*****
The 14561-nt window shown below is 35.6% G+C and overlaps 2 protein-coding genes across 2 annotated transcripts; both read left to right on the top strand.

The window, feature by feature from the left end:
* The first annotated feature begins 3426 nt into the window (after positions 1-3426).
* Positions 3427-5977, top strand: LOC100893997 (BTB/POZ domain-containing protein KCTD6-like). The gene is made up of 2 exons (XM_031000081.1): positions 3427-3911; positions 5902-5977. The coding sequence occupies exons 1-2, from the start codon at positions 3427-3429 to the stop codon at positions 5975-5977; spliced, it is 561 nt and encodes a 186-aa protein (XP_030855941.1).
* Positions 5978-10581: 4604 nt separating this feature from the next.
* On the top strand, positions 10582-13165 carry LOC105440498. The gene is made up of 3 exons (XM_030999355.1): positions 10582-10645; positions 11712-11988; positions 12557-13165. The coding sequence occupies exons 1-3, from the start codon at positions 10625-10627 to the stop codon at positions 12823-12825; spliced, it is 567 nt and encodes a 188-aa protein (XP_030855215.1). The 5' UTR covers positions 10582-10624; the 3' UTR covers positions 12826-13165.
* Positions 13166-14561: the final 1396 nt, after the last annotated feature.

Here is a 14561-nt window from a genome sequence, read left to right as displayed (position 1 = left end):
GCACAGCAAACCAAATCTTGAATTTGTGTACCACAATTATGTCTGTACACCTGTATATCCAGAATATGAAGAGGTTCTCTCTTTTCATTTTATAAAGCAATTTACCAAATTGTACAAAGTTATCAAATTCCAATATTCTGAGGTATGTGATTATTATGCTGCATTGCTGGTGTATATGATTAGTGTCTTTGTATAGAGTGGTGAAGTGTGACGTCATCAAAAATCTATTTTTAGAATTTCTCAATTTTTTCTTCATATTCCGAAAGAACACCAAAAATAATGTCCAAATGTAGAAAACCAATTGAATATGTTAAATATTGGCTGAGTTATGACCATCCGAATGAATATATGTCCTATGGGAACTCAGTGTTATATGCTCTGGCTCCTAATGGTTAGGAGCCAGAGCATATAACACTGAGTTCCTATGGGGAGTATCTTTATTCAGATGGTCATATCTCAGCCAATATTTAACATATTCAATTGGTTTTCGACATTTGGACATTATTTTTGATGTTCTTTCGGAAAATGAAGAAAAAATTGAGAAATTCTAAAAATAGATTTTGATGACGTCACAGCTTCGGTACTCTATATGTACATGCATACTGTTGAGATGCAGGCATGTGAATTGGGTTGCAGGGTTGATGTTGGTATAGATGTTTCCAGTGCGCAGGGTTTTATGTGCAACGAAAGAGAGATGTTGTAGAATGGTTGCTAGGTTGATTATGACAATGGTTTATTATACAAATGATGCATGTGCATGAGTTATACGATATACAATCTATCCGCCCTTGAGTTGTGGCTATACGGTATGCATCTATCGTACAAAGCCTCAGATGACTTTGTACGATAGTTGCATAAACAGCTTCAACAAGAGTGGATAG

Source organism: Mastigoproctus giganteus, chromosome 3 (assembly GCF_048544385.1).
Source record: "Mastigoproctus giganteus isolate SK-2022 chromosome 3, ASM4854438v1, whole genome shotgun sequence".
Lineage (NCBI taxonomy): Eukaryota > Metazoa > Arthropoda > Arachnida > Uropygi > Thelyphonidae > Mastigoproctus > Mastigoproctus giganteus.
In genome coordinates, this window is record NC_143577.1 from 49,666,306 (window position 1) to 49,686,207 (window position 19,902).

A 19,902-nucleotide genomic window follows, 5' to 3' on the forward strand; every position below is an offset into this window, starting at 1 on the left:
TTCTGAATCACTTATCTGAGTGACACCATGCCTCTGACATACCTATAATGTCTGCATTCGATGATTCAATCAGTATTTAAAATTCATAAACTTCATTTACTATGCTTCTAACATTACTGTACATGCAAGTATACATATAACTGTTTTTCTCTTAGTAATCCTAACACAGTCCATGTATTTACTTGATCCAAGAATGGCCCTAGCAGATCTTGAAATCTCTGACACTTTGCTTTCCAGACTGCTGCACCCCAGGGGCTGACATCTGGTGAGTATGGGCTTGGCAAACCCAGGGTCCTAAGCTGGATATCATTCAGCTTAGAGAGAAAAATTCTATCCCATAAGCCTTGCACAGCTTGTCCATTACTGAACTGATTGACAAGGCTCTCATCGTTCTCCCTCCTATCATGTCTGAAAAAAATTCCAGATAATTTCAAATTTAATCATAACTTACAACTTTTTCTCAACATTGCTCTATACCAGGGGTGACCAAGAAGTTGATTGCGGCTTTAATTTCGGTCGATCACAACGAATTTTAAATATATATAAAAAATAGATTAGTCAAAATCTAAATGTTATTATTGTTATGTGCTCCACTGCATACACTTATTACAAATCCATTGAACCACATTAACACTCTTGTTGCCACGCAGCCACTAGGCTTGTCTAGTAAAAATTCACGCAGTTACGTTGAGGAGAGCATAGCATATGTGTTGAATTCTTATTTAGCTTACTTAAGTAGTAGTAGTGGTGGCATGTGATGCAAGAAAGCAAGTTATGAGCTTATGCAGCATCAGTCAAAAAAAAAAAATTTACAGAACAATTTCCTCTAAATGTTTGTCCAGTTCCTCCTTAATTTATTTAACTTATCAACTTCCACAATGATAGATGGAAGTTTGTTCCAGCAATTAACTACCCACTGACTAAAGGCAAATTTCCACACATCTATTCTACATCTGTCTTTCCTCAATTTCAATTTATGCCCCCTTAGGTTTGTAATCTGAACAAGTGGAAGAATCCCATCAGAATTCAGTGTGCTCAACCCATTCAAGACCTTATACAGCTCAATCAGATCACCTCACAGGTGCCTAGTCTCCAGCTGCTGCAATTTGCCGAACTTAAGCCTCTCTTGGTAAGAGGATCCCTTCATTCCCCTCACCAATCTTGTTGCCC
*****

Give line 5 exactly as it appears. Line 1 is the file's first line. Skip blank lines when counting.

* Positions 5978-10581: 4604 nt separating this feature from the next.